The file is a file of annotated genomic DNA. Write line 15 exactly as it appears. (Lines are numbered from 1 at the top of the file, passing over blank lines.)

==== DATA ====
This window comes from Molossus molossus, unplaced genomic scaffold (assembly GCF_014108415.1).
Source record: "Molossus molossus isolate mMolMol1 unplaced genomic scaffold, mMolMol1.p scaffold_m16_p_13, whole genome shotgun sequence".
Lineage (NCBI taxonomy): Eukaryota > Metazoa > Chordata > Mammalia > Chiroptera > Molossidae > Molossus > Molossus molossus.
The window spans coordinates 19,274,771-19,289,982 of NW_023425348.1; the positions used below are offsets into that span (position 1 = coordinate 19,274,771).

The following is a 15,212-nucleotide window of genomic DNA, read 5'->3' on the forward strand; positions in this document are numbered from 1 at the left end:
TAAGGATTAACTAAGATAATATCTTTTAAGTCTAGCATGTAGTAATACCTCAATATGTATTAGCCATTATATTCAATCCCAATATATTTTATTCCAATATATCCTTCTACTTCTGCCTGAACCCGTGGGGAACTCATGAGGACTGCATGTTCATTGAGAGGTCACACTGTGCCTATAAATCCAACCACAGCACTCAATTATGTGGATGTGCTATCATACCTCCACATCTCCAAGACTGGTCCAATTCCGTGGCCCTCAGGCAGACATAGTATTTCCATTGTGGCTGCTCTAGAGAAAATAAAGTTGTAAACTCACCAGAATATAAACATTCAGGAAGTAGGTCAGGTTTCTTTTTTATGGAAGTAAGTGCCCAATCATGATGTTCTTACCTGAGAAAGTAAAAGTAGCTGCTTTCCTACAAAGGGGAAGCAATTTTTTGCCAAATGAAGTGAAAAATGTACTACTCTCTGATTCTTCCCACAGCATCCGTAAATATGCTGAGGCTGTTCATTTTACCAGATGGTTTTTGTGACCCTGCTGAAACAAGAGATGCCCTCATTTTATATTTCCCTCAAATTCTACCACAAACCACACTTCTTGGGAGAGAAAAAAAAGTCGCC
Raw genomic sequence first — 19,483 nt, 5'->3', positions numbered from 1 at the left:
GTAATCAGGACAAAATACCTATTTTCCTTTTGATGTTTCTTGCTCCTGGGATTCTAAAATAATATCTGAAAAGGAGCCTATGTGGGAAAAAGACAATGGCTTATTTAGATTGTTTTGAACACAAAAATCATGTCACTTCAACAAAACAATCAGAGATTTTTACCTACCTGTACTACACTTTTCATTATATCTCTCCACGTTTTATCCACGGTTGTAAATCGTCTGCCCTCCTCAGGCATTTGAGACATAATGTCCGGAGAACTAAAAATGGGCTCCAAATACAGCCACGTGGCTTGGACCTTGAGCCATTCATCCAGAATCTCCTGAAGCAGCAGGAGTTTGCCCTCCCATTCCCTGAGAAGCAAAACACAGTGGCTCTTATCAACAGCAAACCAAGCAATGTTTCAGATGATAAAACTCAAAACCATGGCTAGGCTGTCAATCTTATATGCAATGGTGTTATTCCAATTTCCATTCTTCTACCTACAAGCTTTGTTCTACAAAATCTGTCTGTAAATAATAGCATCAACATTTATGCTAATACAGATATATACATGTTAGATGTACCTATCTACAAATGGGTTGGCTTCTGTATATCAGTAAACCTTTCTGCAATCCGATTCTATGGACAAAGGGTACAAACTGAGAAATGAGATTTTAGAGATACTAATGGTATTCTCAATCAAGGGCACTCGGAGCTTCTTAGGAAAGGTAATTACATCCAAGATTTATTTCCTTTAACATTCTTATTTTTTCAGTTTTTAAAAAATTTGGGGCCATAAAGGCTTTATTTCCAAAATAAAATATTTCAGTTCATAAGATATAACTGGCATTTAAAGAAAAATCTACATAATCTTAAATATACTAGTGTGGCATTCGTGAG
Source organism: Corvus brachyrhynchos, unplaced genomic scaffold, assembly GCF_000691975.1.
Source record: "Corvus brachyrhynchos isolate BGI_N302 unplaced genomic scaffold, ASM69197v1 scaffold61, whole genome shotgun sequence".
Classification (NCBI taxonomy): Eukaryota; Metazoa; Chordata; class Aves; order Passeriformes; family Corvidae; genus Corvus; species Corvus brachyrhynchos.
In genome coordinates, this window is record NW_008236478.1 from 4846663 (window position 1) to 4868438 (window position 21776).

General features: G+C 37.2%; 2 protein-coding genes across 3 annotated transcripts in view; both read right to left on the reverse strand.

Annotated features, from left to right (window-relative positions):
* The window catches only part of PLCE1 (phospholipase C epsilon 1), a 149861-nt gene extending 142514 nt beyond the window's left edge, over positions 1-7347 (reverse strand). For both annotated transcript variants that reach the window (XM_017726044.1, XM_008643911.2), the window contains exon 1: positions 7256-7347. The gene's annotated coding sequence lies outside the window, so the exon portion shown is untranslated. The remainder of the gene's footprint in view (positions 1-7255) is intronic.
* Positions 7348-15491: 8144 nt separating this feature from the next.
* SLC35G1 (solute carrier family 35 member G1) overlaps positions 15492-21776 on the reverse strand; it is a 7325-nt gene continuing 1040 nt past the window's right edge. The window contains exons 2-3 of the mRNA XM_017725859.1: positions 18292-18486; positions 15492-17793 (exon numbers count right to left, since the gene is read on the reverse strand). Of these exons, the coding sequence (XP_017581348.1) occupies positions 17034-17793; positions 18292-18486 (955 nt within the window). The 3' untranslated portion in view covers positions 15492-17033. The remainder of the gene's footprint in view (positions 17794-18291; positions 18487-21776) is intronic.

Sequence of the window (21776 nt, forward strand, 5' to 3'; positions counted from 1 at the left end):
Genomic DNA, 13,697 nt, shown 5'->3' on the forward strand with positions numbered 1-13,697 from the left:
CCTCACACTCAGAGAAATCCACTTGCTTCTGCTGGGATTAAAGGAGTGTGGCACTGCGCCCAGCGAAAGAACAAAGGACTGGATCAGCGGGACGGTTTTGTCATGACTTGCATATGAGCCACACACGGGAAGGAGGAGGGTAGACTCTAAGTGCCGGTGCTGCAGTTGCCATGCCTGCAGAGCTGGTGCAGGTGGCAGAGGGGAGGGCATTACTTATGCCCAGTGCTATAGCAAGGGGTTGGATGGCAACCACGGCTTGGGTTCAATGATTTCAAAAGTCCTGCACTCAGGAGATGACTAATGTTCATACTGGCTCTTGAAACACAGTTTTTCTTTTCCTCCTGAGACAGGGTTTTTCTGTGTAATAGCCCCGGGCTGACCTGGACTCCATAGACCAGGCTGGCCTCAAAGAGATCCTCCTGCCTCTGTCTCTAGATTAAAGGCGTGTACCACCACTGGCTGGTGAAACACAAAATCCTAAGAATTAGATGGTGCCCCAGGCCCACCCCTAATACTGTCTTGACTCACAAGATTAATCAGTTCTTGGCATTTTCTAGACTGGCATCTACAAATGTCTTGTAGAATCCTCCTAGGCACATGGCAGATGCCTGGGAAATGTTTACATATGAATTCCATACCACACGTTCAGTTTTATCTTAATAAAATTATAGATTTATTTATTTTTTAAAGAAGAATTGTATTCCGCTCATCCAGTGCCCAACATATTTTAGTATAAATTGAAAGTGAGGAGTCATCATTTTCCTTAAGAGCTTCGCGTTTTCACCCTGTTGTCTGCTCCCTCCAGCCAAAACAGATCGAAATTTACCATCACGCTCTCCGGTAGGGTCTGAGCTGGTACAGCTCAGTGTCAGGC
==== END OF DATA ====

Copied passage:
* The window catches only part of PLCE1 (phospholipase C epsilon 1), a 149861-nt gene extending 142514 nt beyond the window's left edge, over positions 1-7347 (reverse strand). For both annotated transcript variants that reach the window (XM_017726044.1, XM_008643911.2), the window contains exon 1: positions 7256-7347. The gene's annotated coding sequence lies outside the window, so the exon portion shown is untranslated. The remainder of the gene's footprint in view (positions 1-7255) is intronic.